But when House Republican leadership, backed into a corner by the White House and the Freedom Caucus, brought it to the floor Thursday night, all but eight Republicans voted in favor of a temporary spending bill that would avert a shutdown and provide Trump’s wall money. That, coupled with the 20 House Democrats who weren’t there to vote, handed Trump a victory, at least optically, and made Pelosi’s assessment incorrect.
GOP House Majority Whip Steve Scalise (R-La.) crowed about the misjudgment of Pelosi (D-Calif.), the House minority leader, and said proving her wrong gives “the president a lot more leverage.”
Several of the Republicans who voted yes are among those who have critiqued Trump’s handling of this shutdown fight and have openly supported the House taking up the clean spending bill that passed in the Senate. Many are those who lost their reelection because of voter repudiation of Trump.
Rep. Ryan Costello (R-Pa.), a moderate who decided not to run for reelection over his frustrations with the direction of the party under Trump, has been a fixture on cable news of late admonishing Trump and the far right who the president seeks to appease. And yet, Costello supported the bill.
In an interview with the Fix on Friday, Costello said he would have preferred a clean bill but that he saw his vote not as siding with Trump but simply as a way to keep the government open.
“I was not going to use my vote as a form of protest, but I’ll give my opinion on how I think he handled it which is very poorly, which has shown weakness,” he said. “It’s ham-handed.”
Costello said if he had voted against the bill, then people could have rightly accused him of voting to shut down the government.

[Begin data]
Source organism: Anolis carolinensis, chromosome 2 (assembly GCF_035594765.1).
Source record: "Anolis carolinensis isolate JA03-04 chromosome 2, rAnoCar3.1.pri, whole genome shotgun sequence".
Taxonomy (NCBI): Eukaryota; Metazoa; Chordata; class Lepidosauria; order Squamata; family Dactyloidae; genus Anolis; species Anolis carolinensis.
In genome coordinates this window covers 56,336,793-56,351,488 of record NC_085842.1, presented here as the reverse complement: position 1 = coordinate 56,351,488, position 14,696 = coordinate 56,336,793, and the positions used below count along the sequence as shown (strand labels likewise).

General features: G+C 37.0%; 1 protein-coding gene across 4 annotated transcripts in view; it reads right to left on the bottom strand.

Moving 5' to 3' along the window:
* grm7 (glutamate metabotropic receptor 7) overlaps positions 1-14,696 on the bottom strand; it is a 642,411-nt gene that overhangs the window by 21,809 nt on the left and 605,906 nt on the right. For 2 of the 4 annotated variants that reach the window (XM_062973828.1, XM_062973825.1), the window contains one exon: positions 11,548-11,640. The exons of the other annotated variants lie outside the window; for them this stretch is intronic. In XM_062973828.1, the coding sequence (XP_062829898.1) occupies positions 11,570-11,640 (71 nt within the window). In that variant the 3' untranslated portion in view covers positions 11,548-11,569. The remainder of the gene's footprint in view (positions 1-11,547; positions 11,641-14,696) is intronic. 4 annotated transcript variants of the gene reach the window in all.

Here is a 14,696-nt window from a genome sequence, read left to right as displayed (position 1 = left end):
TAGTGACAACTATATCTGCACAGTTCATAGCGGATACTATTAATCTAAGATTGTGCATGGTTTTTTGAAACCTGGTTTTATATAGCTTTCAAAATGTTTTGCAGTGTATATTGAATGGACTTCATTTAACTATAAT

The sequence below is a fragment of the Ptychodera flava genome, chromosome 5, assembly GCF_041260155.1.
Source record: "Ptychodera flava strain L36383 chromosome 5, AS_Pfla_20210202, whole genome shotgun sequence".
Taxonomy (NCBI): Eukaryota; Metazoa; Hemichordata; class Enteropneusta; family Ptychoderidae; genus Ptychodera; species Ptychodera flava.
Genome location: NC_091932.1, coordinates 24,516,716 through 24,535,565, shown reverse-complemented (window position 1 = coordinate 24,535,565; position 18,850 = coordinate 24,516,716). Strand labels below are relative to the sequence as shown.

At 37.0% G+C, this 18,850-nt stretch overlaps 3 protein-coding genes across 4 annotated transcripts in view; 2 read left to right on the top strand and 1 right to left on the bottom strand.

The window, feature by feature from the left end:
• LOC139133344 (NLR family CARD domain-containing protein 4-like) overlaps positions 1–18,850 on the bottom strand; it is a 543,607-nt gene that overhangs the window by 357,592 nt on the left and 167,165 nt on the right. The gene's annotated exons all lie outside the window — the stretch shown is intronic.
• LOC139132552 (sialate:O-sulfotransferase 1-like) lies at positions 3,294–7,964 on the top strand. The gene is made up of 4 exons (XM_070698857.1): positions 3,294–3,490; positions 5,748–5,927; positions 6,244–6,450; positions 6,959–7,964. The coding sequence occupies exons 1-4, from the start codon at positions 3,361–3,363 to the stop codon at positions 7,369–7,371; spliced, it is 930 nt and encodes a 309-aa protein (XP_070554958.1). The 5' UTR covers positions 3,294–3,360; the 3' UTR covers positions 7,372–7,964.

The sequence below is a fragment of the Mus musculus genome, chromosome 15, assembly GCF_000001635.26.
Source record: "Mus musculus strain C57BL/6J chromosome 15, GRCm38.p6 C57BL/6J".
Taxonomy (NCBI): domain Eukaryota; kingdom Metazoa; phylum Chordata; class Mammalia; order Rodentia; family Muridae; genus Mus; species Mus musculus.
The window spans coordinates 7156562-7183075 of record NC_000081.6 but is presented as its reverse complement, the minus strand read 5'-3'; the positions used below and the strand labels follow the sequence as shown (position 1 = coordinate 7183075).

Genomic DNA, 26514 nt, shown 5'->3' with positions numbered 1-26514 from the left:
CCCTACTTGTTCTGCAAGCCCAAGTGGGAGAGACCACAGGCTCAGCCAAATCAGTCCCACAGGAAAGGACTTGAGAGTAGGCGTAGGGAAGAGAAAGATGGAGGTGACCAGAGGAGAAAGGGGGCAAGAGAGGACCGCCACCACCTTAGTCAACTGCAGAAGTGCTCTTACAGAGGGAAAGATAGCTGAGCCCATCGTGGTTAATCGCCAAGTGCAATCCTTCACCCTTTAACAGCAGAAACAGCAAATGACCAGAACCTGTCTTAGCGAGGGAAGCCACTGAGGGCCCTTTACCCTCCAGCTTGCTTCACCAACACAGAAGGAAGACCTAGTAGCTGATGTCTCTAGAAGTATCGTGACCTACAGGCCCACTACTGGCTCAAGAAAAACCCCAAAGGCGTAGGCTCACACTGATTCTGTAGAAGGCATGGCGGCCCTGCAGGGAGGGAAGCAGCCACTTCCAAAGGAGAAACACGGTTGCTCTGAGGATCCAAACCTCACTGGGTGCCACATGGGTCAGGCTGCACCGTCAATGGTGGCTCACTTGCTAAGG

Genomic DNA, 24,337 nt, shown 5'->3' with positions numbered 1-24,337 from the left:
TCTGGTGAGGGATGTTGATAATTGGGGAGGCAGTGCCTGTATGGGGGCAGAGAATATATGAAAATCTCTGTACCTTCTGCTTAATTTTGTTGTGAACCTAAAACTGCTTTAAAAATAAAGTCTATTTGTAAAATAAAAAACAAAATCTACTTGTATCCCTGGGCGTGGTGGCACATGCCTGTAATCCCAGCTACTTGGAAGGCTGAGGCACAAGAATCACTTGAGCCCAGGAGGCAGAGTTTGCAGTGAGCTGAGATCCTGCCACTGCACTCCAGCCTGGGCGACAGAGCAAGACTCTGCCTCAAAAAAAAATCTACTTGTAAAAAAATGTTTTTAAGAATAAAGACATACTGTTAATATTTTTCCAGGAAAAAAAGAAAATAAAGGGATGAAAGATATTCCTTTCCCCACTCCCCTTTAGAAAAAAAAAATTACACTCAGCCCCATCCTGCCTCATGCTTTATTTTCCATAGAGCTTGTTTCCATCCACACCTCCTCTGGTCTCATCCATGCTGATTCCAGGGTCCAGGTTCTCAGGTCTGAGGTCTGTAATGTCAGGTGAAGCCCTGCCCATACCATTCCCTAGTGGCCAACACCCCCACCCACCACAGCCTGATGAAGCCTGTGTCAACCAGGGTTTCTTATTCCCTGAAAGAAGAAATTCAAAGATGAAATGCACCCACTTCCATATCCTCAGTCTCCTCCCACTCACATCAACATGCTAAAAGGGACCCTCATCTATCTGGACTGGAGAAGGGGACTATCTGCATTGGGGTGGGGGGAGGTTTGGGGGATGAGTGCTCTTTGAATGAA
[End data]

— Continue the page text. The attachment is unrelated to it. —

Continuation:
But Democrats see it quite differently. By not bringing up the Senate’s clean spending bill, the House GOP is inviting a shutdown and bowing to Trump’s threats.
“I can certainly see that, but if I start voting because of the perception of who it empowers or who it doesn’t, you will ultimately just be voting for things based on whether it makes people look good or bad,” Costello said. “The question was, ‘will I now vote to shut down the government on the account of the fact that there was $5 billion of border wall funding?' ”
Other Republicans cited the same reasoning. Rep. Brian Fitzpatrick (R-Pa.), who won his reelection distancing himself not only from Trump but the Republican Party as a whole, said he too voted for the bill solely to keep the government funded. He said the border wall and what Trump wanted was not a factor in his calculus.
“I’m not going to get involved in the games, our most basic function is to fund the government,” he said in an interview. "We have to vote for what’s in front of us and it’s a binary choice ...you have to choose one or the other and trying to predict what the President or the Senate is going to do is an impossible analysis.
Along those same lines, Rep. Mike Coffman (R-Colo.), who lost his reelection, tweeted:
I supported the House-passed $5.7 billion funding-level for border security as a starting point for negotiating with the Senate and the President. My hope is that a compromise will be reached that will avoid a shutdown.— Rep. Mike Coffman (@RepMikeCoffman) December 21, 2018
Rep. Mark Sanford (R-S.C.), who has not been shy with his denouncements of Trump and lost his reelection in part because of his rebuke of Trump, told CNN’s Manu Raju that Trump’s refusal to support a clean bill was going back on his word.
“The president completely reversed himself on that deal and now he’s going off in a different direction. That kind of back and forth is at odds with the kind of stability that our country has usually stood for,” Sanford said, according to Raju’s tweet.
But Sanford also supported the spending bill with the border money, prompting Sen. Brian Schatz (D-Hawaii) to tweet: “Elected Republicans characterizing the Presidents actions as dangerous and undemocratic and then voting with him is... you pick the adjective ... but I will just say it is frustrating.”